I can’t stress enough that whatever works for you, do it often and throughout. Too often we feel good at the beginning of a race or training run or don’t begin early enough when we are running strong and churning through energy stores, and then we shy away from food at the first sign of a sour stomach. That is the last thing you want to do. You can’t run when you aren’t fueling and hydrating. We know that during long training runs and ultra races your stomach will turn on you. One of the key differentiating factors between marathon and ultra efforts is nutrition and trying to feed and fuel on the run. We’ve encountered “the wall” in the marathon, but in an ultra you will have to experience that over and over and over again. Sometimes I go for a run after a full meal just to get used to feeling, allowing for extra time to work things out. Running with artificial aid stations, if you will, with a car as a staging area or to a convenience store or grocery is a great way to work in fueling on long runs too. You’ll be stopping for a moment so it’s nice to get into the routine of getting going again.
4. How should/does the training emphasis change when training for a shorter ultra marathon, say 50K, versus a 100K or 100-mile race (or longer)?
It’s no secret that you have to put in a lot more time and mileage. How you go about it is the difference-maker. It isn’t realistic to run 100K or 100 miles in training or even get close to that distance like you would for a 50K, but you can gradually increase your daily averages as well as long runs to help harden the mind and body for the extreme distance. There will be countless four and five hour-plus runs approaching a 100K or 100-miler whereas the 50K distance is a little more forgiving. You have to work on running at night and navigating a course when you are ultra-fatigued. Training on tired legs will become the norm and you’ll want to experience the highs and lows your body has to offer in order to better be prepared for such encounters on race day.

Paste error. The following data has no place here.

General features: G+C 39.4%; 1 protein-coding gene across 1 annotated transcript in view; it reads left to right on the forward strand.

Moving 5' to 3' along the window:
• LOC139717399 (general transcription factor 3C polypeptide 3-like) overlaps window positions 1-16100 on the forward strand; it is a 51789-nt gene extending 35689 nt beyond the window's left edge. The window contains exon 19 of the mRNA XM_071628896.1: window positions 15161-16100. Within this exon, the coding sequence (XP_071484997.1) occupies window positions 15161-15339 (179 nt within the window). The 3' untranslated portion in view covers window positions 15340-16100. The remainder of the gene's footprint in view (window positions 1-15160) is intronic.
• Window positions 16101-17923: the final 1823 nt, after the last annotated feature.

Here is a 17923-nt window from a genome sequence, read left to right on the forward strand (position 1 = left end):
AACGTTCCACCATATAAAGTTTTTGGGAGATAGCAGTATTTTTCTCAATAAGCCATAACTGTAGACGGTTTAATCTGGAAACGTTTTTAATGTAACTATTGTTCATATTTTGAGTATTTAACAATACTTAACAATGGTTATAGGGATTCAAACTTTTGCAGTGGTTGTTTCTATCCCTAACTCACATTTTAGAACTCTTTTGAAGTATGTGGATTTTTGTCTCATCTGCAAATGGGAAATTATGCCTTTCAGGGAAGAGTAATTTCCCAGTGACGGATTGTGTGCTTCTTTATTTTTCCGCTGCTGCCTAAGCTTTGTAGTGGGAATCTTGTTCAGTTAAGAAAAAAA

5. Injuries—or at the very least annoying aches and pains—are oftentimes inevitable when moving up in distance. What are some of your top tips or strategies for staying healthy when training for longer races?
Aches are inevitable when mileage is increased. I try to tell people to watch out for sharp pains that stop you in your tracks. It’s best to walk those out and then resume running once the concern has been addressed therapeutically or via some medical counsel. I have always been a proponent of running on soft surfaces. I feel that it has been the cornerstone of my longevity and has helped me to ease back into training from injuries when I take the appropriate [amount of] time off. I would make sure you take the time to ice after the long outings. Avoid the urge to hop right into that hot shower, flooding the legs with blood and exacerbating micro-tears and inflammation. I like to end hard efforts next to Ashland Creek because dipping in the cold water helps refresh my mind as well and gets me ready for the rest of my day. I might look to running twice a day, splitting the daily mileage as you begin to delve deeper into your training. It may also prove worthwhile after longer efforts getting back to full strength.